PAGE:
forces of French and Indians very keenly. They 
realized that life was no longer secure in any 

portion of the territory west of the Susquehanna 
river, and that relief of no kind was apparent.. 

The following year (1756) the British govern- 
ment formally declared war against France, but 
lack of thorough military training and skill on the 
part of the British troops first sent out led to 
almost sole dependence for protection upon the 
Colonial militia. For the next two years the 
French and Indians were successful at nc;irly 
every turn, and the settlers were in a constant 
reign of terror. 

^ y ^' p T' r 'i2i'^''f|f\^\ 

riU-ihurghs First Post Office, 17S9 


In the spring of 1758 General John Forbes was 
placed in command of the army operating west 
of the Alleghany Mountains, and from that time 
the settlers saw their first real relief. With a 
force of about 6.200 experienced soldiers, and ac- 
companied by George Washington, General 
Forbes marched from the Susquehanna river to 
the Beaver river, stopping at a point near where 
New Castle now stands. At Bedford he was 
joined by Colonel Bouquet, with a force of 
Colonial militia. Bouquet was sent forward to 
Fort Ligonier, with a force of 2,000 men, while 
General Forbes followed with tlie main body of 


the army. Tlicse movements were striking ter- 
ror to French and tlieir Indian allies, and the 
fall of Fort Duquesne was drawing nearer. Gen- 
eral Montcalm writing at this time to Chevalier 
de Bourlamque, gives the following description 
of conditions existing in the fort: 

"Mutiny among the Canadians, who want to go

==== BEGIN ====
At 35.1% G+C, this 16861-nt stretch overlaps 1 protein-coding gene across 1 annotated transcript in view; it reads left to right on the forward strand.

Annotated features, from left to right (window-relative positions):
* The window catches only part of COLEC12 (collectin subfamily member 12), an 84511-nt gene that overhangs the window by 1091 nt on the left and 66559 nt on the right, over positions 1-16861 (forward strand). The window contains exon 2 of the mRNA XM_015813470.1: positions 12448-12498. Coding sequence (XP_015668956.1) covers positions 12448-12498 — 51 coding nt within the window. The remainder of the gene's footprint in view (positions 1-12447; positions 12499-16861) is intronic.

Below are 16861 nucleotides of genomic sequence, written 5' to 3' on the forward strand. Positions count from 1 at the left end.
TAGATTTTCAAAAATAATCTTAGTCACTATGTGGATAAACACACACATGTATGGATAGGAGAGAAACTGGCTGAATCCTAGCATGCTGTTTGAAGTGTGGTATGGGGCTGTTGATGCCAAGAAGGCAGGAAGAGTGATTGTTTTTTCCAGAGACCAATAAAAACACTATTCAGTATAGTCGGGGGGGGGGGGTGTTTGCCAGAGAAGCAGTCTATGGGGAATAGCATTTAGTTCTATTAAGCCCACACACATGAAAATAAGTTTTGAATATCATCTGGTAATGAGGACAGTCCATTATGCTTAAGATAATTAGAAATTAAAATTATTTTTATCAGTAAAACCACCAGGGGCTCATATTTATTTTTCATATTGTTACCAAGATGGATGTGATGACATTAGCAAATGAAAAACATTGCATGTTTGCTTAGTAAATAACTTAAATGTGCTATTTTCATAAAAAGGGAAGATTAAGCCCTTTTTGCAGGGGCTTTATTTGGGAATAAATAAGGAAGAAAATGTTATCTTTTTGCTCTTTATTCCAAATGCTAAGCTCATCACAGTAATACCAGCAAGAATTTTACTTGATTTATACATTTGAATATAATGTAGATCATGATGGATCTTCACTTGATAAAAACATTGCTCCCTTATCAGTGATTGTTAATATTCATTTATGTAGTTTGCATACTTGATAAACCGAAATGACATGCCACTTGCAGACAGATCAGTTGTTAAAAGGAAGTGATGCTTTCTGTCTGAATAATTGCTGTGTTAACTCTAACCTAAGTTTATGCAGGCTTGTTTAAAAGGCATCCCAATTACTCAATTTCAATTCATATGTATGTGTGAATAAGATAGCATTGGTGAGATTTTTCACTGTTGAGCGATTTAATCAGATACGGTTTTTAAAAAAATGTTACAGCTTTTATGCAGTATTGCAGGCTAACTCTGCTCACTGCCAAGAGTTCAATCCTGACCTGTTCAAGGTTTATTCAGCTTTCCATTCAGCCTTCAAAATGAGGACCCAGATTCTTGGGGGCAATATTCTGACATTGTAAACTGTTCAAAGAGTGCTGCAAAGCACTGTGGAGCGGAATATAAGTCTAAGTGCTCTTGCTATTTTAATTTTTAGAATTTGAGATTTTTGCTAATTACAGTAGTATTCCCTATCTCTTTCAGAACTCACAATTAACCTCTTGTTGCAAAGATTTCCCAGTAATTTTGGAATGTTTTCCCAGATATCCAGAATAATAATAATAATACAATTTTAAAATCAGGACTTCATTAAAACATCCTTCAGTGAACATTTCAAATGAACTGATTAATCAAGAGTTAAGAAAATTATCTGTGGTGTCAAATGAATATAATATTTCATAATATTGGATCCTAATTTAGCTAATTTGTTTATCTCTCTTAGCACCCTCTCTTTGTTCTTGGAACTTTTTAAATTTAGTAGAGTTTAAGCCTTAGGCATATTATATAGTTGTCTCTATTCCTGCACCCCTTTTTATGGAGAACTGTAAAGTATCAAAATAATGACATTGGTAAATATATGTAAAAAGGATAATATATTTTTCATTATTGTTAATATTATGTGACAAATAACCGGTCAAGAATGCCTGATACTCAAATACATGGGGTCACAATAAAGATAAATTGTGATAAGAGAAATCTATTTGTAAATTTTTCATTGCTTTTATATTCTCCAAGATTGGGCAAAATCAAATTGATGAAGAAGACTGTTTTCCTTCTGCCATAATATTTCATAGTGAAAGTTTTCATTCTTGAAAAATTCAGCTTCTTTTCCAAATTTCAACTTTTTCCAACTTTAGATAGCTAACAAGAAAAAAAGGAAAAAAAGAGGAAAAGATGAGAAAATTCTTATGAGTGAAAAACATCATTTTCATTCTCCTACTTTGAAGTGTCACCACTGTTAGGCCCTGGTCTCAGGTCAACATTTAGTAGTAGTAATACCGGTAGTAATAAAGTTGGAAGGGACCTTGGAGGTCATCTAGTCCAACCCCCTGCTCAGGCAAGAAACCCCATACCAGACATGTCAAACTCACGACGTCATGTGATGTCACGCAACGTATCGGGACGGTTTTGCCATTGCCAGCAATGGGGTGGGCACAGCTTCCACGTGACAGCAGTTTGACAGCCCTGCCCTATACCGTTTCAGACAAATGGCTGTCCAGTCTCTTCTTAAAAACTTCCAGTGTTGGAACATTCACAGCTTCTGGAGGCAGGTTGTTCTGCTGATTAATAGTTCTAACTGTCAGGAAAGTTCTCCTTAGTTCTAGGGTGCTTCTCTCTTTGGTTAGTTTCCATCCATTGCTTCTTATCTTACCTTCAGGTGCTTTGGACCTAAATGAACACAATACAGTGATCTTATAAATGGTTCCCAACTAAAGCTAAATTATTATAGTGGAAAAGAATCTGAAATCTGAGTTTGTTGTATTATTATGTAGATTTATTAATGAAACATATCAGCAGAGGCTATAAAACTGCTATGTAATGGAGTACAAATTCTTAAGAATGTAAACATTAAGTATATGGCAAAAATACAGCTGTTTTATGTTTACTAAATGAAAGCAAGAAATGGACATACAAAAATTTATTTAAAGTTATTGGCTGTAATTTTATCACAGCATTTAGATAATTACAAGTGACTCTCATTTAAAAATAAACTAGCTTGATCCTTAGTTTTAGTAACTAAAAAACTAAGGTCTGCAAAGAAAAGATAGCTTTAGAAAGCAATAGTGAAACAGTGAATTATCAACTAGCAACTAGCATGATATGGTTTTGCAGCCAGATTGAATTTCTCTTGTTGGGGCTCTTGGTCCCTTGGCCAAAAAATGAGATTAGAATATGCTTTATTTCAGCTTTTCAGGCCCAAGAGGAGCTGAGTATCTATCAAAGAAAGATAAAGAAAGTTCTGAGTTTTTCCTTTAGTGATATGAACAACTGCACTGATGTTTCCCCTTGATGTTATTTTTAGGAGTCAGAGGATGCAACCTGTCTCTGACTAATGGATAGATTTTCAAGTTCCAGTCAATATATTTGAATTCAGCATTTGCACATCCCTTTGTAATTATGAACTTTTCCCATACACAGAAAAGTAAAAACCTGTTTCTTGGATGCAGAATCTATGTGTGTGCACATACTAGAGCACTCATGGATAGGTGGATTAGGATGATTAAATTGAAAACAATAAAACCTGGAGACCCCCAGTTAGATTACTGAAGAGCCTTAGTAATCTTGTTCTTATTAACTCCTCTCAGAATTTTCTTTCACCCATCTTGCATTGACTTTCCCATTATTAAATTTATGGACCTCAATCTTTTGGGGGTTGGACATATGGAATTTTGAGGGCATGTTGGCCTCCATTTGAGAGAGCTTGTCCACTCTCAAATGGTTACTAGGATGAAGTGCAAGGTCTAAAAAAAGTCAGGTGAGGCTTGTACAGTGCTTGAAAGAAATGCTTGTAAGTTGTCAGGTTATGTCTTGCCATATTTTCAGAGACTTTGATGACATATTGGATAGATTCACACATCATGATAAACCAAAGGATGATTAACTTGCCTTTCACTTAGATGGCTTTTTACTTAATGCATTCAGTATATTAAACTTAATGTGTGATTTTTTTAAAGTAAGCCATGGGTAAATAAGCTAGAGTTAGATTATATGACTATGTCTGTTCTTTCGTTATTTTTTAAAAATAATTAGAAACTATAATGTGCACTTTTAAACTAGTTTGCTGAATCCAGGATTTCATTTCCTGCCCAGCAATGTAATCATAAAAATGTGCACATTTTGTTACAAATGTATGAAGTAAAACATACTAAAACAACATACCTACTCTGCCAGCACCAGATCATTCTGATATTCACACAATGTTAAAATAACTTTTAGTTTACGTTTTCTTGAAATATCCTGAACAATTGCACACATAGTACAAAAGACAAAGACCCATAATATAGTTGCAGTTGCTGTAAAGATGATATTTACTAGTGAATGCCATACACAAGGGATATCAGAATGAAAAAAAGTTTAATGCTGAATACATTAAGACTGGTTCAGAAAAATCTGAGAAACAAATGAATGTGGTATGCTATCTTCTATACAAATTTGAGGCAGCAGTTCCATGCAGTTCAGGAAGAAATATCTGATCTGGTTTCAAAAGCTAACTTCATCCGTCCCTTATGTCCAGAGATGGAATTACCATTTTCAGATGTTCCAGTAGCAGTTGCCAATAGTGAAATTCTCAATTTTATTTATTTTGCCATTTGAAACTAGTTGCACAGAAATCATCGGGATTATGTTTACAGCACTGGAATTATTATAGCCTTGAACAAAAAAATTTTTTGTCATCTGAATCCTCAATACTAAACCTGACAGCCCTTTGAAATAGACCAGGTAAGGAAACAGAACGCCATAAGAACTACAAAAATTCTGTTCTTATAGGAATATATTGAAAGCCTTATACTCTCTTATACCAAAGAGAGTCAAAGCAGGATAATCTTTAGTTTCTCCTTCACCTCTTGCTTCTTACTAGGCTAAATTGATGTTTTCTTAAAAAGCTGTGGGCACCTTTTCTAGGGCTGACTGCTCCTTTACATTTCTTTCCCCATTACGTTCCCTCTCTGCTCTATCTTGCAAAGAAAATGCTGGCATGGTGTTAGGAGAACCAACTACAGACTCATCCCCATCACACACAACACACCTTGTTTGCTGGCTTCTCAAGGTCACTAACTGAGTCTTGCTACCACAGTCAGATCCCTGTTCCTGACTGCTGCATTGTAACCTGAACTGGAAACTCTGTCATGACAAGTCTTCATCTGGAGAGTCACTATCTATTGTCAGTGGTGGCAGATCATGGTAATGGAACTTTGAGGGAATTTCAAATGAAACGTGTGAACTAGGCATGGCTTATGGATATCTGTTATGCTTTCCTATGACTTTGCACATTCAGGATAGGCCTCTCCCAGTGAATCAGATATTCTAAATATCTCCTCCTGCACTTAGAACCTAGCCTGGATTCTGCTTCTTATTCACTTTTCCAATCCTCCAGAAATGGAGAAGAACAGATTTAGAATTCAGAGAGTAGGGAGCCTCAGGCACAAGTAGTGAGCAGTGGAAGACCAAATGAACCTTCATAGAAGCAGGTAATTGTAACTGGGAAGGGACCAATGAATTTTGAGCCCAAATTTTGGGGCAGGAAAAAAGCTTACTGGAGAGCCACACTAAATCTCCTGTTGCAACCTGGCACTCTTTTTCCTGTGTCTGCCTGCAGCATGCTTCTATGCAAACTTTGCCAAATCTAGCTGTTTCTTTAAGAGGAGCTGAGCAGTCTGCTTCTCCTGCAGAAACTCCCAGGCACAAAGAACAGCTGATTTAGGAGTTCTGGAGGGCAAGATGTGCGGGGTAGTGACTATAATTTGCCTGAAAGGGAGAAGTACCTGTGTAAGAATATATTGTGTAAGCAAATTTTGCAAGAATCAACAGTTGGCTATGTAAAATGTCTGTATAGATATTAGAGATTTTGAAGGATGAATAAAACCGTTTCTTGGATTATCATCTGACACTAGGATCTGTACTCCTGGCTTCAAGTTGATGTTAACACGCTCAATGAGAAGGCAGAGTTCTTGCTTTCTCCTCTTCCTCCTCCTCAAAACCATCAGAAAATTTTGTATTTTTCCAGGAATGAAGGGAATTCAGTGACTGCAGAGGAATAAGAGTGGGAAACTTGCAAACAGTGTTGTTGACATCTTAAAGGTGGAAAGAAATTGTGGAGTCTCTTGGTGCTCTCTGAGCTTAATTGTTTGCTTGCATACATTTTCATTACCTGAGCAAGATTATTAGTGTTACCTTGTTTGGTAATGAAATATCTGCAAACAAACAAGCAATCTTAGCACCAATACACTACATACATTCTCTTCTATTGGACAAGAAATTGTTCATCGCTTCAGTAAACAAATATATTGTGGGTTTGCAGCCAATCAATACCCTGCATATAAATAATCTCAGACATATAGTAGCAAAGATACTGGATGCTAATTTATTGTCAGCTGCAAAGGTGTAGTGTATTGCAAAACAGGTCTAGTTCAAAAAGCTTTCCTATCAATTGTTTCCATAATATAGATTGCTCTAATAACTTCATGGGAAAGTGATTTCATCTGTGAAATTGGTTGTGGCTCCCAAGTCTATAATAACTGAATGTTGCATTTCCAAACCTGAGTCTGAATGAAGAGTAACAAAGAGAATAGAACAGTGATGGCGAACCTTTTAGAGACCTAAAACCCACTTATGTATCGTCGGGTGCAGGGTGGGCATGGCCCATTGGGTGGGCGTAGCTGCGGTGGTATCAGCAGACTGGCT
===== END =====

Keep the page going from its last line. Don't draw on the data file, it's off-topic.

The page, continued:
home; the officers busy making money, and steal- 
ing like mandarins. Their commander sets the 
example, and will come back with three or four 
hundred thousand francs. The pettiest ensign, 
who does not gamble, will have ten, twelve or 
fifteen hundred francs. The Indians do not like 
Ligneris, who is drunk every day." 

thirty, were burned. The French, who num.bered 
about four hundred, besides several hundred 
Indian allies, withdrew, most of the French 
going down the Ohio river on rafts and barges. 


What remained of the fort was occupied by 
the English soldiers on the 26th of November, 
and Washington pointed to the meeting of the 
waters and predicted the building of an import- 
ant city on the site. After the raising of the 
British flag over the fort, it was named Fort Pitt, 


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Penns>ivania Canal — Site of Union Station 


An occasional success in a slight conflict would 
embolden the French and serve to keep their 
spirits up. but the policy of their government 
was wrong, and the time was near at hand when 
they must abandon it. Early in September, 
Major Grant, who had been sent to within a few 
miles of Fort Duquesne, was defeated, but the 
defeat was of no importance. A little loter an 
attack was made upon Fort Ligonier by the 
French and Indians, but no permanent advantage 
was gained. The fall of Fort Frontcnac. at the 
outlet of Lake Ontario, in August, had practical- 
ly sealed the doom of Fort Duquesne, and on the 
24th of November, when the English were within 
a few miles of the fort, it was blown up and the 
surrounding buildings, to the number of about 

in honor of the Prime Minister of England, Wil- 
liam Pitt. At the suggestion of General Forbes 
the place was named Pittsburgh. The first re- 
corded use of the name is in a letter from Gen- 
eral Forbes to Governor Denn3% dated the day 
after taking possession, from "Fort Duquesne, 
now Pittsburgh, the 26th November, 1758." The 
next recorded evidence is from the minutes of 
the conference held by Colonel Bouquet with the 
chiefs of the Delaware Indians, at "Pitts-Bourgh, 
4th December. 1758." 


When commerce reached the forks of the 
Ohio, it found little in the way of human habita- 
tion save the tepees of the Indians and Fort Du- 
quesne, occupied by French soldiers. The mili-